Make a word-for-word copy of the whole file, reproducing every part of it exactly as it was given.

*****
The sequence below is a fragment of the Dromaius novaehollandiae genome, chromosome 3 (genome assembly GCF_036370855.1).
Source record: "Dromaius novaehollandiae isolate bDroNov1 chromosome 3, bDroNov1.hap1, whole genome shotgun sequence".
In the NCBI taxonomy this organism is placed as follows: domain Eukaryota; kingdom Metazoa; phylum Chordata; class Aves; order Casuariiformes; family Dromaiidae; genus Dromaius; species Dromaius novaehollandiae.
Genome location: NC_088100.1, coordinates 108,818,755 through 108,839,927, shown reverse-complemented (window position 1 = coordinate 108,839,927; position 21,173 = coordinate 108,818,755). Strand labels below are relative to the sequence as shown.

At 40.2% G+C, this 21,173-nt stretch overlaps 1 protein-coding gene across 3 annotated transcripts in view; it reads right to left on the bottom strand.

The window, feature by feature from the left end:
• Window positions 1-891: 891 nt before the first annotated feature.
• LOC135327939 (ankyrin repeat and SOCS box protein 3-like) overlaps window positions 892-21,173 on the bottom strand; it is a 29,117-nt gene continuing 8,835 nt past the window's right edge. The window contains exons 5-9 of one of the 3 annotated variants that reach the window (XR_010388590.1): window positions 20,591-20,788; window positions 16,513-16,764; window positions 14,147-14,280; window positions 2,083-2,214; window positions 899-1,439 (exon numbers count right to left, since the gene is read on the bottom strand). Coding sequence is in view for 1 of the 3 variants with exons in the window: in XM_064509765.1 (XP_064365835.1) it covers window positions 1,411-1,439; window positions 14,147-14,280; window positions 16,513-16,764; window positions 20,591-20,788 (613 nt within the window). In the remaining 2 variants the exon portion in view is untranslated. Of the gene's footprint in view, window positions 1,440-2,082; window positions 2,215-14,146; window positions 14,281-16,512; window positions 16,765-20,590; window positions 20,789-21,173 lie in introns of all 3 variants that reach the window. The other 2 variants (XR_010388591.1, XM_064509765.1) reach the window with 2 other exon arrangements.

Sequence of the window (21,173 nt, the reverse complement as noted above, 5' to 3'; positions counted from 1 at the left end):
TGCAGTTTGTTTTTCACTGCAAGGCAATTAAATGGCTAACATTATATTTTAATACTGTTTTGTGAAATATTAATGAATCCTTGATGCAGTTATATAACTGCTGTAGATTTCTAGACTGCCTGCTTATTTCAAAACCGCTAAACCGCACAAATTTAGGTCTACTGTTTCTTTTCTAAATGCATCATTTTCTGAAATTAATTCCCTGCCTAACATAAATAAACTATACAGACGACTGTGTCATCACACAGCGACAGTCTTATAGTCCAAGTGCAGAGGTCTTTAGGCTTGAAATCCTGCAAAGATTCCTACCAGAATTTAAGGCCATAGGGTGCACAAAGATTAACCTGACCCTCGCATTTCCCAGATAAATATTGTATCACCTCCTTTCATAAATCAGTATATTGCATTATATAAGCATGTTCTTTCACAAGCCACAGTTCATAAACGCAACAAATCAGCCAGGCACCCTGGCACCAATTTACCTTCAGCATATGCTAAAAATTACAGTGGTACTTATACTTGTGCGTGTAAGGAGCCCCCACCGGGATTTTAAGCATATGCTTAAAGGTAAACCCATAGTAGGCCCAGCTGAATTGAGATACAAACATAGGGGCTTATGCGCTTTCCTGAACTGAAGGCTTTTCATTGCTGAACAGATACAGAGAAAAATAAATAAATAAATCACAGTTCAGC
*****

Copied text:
The sequence below is a fragment of the Dromaius novaehollandiae genome, chromosome 3 (genome assembly GCF_036370855.1).
Source record: "Dromaius novaehollandiae isolate bDroNov1 chromosome 3, bDroNov1.hap1, whole genome shotgun sequence".
In the NCBI taxonomy this organism is placed as follows: domain Eukaryota; kingdom Metazoa; phylum Chordata; class Aves; order Casuariiformes; family Dromaiidae; genus Dromaius; species Dromaius novaehollandiae.
Genome location: NC_088100.1, coordinates 108,818,755 through 108,839,927, shown reverse-complemented (window position 1 = coordinate 108,839,927; position 21,173 = coordinate 108,818,755). Strand labels below are relative to the sequence as shown.

At 40.2% G+C, this 21,173-nt stretch overlaps 1 protein-coding gene across 3 annotated transcripts in view; it reads right to left on the bottom strand.

The window, feature by feature from the left end:
• Window positions 1-891: 891 nt before the first annotated feature.
• LOC135327939 (ankyrin repeat and SOCS box protein 3-like) overlaps window positions 892-21,173 on the bottom strand; it is a 29,117-nt gene continuing 8,835 nt past the window's right edge. The window contains exons 5-9 of one of the 3 annotated variants that reach the window (XR_010388590.1): window positions 20,591-20,788; window positions 16,513-16,764; window positions 14,147-14,280; window positions 2,083-2,214; window positions 899-1,439 (exon numbers count right to left, since the gene is read on the bottom strand). Coding sequence is in view for 1 of the 3 variants with exons in the window: in XM_064509765.1 (XP_064365835.1) it covers window positions 1,411-1,439; window positions 14,147-14,280; window positions 16,513-16,764; window positions 20,591-20,788 (613 nt within the window). In the remaining 2 variants the exon portion in view is untranslated. Of the gene's footprint in view, window positions 1,440-2,082; window positions 2,215-14,146; window positions 14,281-16,512; window positions 16,765-20,590; window positions 20,789-21,173 lie in introns of all 3 variants that reach the window. The other 2 variants (XR_010388591.1, XM_064509765.1) reach the window with 2 other exon arrangements.

Sequence of the window (21,173 nt, the reverse complement as noted above, 5' to 3'; positions counted from 1 at the left end):
TGCAGTTTGTTTTTCACTGCAAGGCAATTAAATGGCTAACATTATATTTTAATACTGTTTTGTGAAATATTAATGAATCCTTGATGCAGTTATATAACTGCTGTAGATTTCTAGACTGCCTGCTTATTTCAAAACCGCTAAACCGCACAAATTTAGGTCTACTGTTTCTTTTCTAAATGCATCATTTTCTGAAATTAATTCCCTGCCTAACATAAATAAACTATACAGACGACTGTGTCATCACACAGCGACAGTCTTATAGTCCAAGTGCAGAGGTCTTTAGGCTTGAAATCCTGCAAAGATTCCTACCAGAATTTAAGGCCATAGGGTGCACAAAGATTAACCTGACCCTCGCATTTCCCAGATAAATATTGTATCACCTCCTTTCATAAATCAGTATATTGCATTATATAAGCATGTTCTTTCACAAGCCACAGTTCATAAACGCAACAAATCAGCCAGGCACCCTGGCACCAATTTACCTTCAGCATATGCTAAAAATTACAGTGGTACTTATACTTGTGCGTGTAAGGAGCCCCCACCGGGATTTTAAGCATATGCTTAAAGGTAAACCCATAGTAGGCCCAGCTGAATTGAGATACAAACATAGGGGCTTATGCGCTTTCCTGAACTGAAGGCTTTTCATTGCTGAACAGATACAGAGAAAAATAAATAAATAAATCACAGTTCAGC